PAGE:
They are finished adding up snow totals but now towns and cities across the state are counting something else: the cost of the Blizzard of 2013.
In Durham department of public works crews have been working around the clock to clear the rural roads in the town.
Some residents said Tuesday they were happy with the town's response.
"We live on Sand Hill Road, we're down to one lane, but they really have done an amazing job on a very treacherous street," Min Ludecke, a Durham resident, said.
But the more than 2-feet of snow that fell has not been inexpensive to get rid of.
"This one is going to be very costly because of the overtime on the weekend and the extra personnel we had to contract for," Laura Francis, Durham's first selectwoman, said.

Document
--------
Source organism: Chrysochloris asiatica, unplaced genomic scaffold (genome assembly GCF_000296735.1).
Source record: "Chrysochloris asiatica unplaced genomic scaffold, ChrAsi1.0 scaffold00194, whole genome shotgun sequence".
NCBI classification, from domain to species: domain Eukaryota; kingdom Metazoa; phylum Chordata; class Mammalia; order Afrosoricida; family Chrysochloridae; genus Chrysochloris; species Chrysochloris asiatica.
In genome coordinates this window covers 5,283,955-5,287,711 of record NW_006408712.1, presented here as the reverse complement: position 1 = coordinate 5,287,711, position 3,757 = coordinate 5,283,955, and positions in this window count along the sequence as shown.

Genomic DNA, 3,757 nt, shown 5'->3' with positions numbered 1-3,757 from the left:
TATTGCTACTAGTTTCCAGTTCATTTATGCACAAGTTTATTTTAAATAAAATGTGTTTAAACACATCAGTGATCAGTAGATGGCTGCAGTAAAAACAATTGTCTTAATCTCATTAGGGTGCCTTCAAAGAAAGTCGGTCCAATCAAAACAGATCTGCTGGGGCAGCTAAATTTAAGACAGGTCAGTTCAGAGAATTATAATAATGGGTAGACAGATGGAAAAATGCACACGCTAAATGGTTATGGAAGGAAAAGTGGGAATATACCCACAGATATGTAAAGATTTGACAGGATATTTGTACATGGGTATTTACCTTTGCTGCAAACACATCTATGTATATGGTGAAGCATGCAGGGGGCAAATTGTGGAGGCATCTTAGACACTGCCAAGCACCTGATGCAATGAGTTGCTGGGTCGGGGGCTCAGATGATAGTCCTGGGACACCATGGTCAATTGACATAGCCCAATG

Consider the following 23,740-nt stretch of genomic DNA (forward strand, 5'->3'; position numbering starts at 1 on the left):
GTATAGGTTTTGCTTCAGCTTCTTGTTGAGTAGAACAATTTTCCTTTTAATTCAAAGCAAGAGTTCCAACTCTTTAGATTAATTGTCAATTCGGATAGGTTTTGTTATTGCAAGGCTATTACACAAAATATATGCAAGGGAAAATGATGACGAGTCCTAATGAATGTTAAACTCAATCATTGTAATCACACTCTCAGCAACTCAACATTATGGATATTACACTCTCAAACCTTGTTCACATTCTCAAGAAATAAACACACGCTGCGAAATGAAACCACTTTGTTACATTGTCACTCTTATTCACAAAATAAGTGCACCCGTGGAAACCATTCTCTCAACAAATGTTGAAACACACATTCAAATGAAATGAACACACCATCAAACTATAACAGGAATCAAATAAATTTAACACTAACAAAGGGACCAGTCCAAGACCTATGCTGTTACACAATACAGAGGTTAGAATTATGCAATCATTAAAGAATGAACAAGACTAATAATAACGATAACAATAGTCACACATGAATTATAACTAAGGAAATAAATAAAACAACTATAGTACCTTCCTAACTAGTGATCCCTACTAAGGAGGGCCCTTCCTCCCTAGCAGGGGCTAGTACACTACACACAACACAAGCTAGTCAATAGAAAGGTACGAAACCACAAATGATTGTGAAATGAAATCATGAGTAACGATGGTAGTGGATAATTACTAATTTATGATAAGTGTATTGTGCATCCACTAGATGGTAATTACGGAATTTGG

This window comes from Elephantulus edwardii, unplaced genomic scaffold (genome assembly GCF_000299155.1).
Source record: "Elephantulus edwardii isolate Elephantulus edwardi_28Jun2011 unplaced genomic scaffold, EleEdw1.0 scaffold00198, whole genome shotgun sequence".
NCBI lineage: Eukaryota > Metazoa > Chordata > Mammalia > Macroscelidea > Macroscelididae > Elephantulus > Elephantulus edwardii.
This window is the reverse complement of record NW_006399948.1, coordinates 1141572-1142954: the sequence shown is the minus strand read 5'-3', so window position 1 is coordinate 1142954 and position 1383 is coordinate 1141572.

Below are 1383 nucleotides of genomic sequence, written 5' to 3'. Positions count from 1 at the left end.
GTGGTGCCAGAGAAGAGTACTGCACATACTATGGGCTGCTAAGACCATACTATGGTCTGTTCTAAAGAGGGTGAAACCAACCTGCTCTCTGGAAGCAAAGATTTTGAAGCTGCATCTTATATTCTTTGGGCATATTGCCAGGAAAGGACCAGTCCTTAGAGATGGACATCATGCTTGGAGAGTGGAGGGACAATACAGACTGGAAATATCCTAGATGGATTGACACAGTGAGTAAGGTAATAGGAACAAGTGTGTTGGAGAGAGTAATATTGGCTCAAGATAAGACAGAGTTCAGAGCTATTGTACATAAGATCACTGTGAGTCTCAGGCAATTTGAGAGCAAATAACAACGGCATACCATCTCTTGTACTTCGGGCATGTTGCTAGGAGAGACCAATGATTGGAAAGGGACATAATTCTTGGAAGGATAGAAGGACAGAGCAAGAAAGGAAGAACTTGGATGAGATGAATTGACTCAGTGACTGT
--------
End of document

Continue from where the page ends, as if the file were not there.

Before the blizzard struck the town had already used 60 percent of its $145,000 storm budget. This storm will no doubt push them over the limit, Francis added.
It is a similar story in the shoreline town of Clinton.
"There's probably nothing left at this point," William Fritz, Clinton's first selectman, said.
Fritz said the town has spent a quarter million of its snow budget.
Clinton was able to bring in heavy equipment the morning after the storm. They hired ten outside contractors to help all thanks to a prompt emergency declaration by President Obama.
"That allowed my public works director to secure them for the weekend," Fritz said.
That disaster declaration helped ease the financial burden for Durham as well.
Asked what the overall cost of the storm response would be, Gov. Malloy said, "A lot."